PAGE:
7 Replies Latest reply on Jan 1, 2019 12:25 AM by lui_gough

    What is the Purpose of Resistor R1 in this Circuit

    jw0752

      This last weekend I had to repair a simple circuit that was designed to turn a vacuum system on and off with the alternate push of a SPST momentary switch. Here is the circuit that I worked on.

       

      The problem turned out to be that the manufacturer had the C1 capacitor installed reversed polarity. Removal of the capacitor and replacement with  a new one in the proper polarity solved the problem.

       

      My question concerns the 150 Ohm R! resistor as I have never seen a power supply with the negative lead of the filter capacitor held above ground. Can someone give me some information on what the designer's reason for the inclusion of R1 in this circuit might have been?

       

      Thanks John

        • Re: What is the Purpose of Resistor R1 in this Circuit
          jw0752

          Here is perhaps a better image of the schematic:

           

           

          John

            • Re: What is the Purpose of Resistor R1 in this Circuit
              shabaz

              Hi John!

               

              I'm not sure, but maybe the transformer is very small and as Doug says, it could be to reduce high current draw briefly.

              Those types of relays are very cool.. I think they maybe referred as step relays? I used a similar circuit to control the waste disposer, using a small 12V supply and a push-switch.. it's been functioning for 10 years.

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              • Re: What is the Purpose of Resistor R1 in this Circuit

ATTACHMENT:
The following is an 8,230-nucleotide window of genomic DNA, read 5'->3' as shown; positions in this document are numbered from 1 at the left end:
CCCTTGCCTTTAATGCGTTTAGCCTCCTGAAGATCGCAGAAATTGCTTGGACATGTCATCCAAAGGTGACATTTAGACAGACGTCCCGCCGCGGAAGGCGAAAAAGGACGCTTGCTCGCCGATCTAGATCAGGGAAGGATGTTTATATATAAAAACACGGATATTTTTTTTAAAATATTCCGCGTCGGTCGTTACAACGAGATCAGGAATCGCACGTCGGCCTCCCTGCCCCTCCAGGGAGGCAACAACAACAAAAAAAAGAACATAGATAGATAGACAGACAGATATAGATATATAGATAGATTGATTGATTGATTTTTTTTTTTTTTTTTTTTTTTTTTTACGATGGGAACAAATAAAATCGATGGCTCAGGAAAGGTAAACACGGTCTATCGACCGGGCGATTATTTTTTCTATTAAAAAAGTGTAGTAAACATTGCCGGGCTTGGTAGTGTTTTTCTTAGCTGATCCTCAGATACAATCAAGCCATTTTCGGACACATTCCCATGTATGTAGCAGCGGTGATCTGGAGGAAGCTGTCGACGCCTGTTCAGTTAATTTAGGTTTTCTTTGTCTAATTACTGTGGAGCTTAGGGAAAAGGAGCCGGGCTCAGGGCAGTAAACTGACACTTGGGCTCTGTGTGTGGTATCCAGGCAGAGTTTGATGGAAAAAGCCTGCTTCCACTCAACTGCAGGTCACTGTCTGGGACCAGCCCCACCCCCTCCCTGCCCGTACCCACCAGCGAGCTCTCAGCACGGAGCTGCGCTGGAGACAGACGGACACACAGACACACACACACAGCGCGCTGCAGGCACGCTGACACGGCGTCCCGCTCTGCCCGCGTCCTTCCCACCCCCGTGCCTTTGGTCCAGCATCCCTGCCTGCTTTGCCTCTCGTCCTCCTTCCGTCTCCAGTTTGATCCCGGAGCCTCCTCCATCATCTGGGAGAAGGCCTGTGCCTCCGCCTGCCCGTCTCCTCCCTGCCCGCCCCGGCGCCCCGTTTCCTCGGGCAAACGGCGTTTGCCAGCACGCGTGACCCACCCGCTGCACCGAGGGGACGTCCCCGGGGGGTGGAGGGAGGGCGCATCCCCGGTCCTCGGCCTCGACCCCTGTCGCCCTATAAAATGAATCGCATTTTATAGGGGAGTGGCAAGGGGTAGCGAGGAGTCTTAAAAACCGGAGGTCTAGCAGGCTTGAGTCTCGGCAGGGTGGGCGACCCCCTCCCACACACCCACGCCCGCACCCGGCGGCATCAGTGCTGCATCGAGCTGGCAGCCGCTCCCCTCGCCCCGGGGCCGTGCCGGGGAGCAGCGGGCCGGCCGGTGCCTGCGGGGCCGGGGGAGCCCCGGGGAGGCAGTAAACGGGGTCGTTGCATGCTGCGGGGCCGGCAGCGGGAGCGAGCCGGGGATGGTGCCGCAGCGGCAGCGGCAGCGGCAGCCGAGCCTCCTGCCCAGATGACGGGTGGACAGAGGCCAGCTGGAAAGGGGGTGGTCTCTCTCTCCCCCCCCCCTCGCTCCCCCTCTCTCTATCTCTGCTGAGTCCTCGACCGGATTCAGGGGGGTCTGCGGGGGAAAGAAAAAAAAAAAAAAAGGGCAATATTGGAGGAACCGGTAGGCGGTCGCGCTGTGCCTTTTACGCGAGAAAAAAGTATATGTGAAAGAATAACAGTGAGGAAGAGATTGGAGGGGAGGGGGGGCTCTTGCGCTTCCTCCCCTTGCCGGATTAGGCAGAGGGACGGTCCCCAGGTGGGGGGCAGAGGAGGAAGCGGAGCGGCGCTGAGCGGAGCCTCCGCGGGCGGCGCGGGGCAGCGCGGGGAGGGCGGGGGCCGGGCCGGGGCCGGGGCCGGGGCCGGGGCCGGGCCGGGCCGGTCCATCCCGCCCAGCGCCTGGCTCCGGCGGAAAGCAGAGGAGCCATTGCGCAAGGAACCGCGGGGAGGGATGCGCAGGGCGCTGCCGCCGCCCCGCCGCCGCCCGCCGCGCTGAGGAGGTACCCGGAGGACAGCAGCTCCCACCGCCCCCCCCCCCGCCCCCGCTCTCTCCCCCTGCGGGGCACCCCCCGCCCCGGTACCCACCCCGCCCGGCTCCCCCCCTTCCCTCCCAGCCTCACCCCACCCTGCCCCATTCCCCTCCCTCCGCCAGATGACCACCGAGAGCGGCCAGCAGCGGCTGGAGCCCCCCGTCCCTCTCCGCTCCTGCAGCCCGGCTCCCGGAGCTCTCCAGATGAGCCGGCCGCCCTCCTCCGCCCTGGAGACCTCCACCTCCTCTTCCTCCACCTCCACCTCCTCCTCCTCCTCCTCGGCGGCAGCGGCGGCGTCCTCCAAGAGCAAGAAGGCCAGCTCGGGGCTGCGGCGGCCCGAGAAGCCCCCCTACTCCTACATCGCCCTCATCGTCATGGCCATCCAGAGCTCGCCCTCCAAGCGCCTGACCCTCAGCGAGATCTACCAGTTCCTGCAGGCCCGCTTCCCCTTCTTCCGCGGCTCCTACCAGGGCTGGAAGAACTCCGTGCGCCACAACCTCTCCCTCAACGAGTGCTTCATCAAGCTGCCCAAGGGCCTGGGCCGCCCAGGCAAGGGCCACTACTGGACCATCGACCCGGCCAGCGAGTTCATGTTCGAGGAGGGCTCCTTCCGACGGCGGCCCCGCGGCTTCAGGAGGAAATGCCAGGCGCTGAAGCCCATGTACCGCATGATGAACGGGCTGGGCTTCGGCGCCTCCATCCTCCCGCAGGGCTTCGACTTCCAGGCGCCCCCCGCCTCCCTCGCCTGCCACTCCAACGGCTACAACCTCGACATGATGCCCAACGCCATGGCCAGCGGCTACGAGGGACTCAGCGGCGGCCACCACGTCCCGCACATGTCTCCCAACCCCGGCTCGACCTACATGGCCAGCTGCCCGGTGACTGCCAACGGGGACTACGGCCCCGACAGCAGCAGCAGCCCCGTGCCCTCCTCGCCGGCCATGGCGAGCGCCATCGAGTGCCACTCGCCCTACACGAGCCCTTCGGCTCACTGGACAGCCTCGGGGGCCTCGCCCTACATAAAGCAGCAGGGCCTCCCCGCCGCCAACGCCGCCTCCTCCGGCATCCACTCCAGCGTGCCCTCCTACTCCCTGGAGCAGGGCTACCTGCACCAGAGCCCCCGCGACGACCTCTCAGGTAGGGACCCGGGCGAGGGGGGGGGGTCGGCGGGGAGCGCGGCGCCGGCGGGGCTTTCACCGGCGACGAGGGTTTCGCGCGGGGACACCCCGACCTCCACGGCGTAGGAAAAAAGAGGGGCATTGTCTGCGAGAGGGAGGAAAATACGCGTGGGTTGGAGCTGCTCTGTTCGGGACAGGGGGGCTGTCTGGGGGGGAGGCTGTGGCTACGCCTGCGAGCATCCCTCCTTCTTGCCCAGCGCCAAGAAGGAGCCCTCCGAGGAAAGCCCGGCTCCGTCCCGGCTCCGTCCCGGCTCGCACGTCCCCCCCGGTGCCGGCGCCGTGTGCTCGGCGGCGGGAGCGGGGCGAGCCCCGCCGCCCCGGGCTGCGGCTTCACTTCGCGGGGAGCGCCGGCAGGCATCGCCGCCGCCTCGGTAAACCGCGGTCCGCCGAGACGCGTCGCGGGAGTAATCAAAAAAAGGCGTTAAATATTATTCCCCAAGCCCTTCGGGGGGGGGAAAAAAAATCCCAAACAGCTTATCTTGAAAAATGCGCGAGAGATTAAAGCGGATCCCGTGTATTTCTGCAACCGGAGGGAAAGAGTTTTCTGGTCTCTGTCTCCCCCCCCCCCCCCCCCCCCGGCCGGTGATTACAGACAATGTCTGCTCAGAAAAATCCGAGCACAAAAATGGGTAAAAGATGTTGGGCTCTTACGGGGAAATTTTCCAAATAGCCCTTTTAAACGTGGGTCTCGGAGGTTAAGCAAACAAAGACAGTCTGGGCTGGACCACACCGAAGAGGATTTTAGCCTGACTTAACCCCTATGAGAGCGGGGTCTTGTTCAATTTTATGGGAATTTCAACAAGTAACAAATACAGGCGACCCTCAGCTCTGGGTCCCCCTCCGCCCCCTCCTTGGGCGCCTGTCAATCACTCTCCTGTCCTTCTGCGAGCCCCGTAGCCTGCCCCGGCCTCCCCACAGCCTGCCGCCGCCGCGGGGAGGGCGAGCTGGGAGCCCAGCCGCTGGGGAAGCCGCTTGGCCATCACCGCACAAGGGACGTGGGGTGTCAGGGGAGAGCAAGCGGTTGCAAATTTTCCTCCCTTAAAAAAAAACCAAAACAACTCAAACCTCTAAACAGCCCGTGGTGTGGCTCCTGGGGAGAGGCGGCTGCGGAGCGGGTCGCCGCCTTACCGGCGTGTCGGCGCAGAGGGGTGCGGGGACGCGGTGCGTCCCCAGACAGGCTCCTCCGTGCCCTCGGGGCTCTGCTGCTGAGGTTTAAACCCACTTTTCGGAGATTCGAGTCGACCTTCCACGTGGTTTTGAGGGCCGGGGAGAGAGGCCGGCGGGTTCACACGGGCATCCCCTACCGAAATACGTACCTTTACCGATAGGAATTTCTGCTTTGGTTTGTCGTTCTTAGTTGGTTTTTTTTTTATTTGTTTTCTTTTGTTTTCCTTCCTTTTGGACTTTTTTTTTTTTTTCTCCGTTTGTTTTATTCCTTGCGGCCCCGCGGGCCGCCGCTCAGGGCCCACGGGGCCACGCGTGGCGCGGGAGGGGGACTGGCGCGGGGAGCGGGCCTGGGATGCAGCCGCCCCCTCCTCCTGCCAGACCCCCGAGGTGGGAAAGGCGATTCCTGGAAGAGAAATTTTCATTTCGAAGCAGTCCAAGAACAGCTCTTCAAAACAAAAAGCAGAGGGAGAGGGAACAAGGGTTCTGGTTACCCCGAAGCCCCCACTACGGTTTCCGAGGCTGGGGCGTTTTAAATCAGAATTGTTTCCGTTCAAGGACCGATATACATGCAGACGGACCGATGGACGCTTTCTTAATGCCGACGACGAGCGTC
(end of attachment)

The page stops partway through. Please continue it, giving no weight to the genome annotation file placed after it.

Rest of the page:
DAB

                Hi John,

                 

                I agree with the others. R1 would limit the initial current draw caused by the capacitor.

                Depending upon the type of capacitor, some electrolytic insulators break down during high current changes over small periods of time.

                It also might prevent parasitic oscillations between the transformer and the capacitor.

                 

                DAB

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                • Re: What is the Purpose of Resistor R1 in this Circuit
                  jw0752

                  Thanks for all the good ideas. I am sorry that I can't give much better detail particularly with respect to the relay module. I looked like a regular solid state relay module but in one corner there was a small mechanical relay mounted so it is some sort of hybrid. I have bread boarded the circuit and hooked up the scope and variable load so I could look at the effect of a range of loads on the quality of the DC voltage produced.

                   

                  The transformer in this test is about the same size as the one I saw in the piece of equipment and so it should be at least an adequate power source for up to 250 mA  at 35 volts from my experience.

                   

                  This first picture is of the output Vcc to ground with no load. We are seeing a 1.6 volt ripple on 34.8 volts DC.

                   

                  In this picture we are looking at the same probe points but with a 10 mA load. Even a 10 mA load has degenerated the quality of the DC so that now we have 10.4 volts of ripple on the 34.4 Volt max.

                   

                   

                  This is the situation when there is a 50 mA load on the power supply. I suspect that the actual relay module draws no more than this current when it is active and holding the relay in. The power supply design at this load is only able to maintain a 6 volt DC offset.